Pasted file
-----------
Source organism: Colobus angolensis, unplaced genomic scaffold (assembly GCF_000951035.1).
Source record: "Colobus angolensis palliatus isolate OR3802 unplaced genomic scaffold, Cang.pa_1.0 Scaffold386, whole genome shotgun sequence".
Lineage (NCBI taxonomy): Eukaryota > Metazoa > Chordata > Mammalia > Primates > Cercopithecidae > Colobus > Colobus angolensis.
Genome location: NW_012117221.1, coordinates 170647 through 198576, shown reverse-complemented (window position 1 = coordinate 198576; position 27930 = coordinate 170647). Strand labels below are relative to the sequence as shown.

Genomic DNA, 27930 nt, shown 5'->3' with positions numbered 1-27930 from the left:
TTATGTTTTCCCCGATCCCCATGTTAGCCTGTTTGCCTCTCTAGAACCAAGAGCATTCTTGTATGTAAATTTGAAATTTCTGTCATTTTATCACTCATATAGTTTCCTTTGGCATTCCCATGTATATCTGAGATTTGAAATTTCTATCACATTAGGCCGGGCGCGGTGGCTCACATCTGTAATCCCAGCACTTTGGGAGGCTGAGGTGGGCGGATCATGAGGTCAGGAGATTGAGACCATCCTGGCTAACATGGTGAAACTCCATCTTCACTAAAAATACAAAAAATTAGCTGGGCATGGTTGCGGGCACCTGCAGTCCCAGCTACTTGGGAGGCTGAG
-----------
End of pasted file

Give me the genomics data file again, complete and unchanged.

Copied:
Source organism: Colobus angolensis, unplaced genomic scaffold (assembly GCF_000951035.1).
Source record: "Colobus angolensis palliatus isolate OR3802 unplaced genomic scaffold, Cang.pa_1.0 Scaffold386, whole genome shotgun sequence".
Lineage (NCBI taxonomy): Eukaryota > Metazoa > Chordata > Mammalia > Primates > Cercopithecidae > Colobus > Colobus angolensis.
Genome location: NW_012117221.1, coordinates 170647 through 198576, shown reverse-complemented (window position 1 = coordinate 198576; position 27930 = coordinate 170647). Strand labels below are relative to the sequence as shown.

Genomic DNA, 27930 nt, shown 5'->3' with positions numbered 1-27930 from the left:
TTATGTTTTCCCCGATCCCCATGTTAGCCTGTTTGCCTCTCTAGAACCAAGAGCATTCTTGTATGTAAATTTGAAATTTCTGTCATTTTATCACTCATATAGTTTCCTTTGGCATTCCCATGTATATCTGAGATTTGAAATTTCTATCACATTAGGCCGGGCGCGGTGGCTCACATCTGTAATCCCAGCACTTTGGGAGGCTGAGGTGGGCGGATCATGAGGTCAGGAGATTGAGACCATCCTGGCTAACATGGTGAAACTCCATCTTCACTAAAAATACAAAAAATTAGCTGGGCATGGTTGCGGGCACCTGCAGTCCCAGCTACTTGGGAGGCTGAG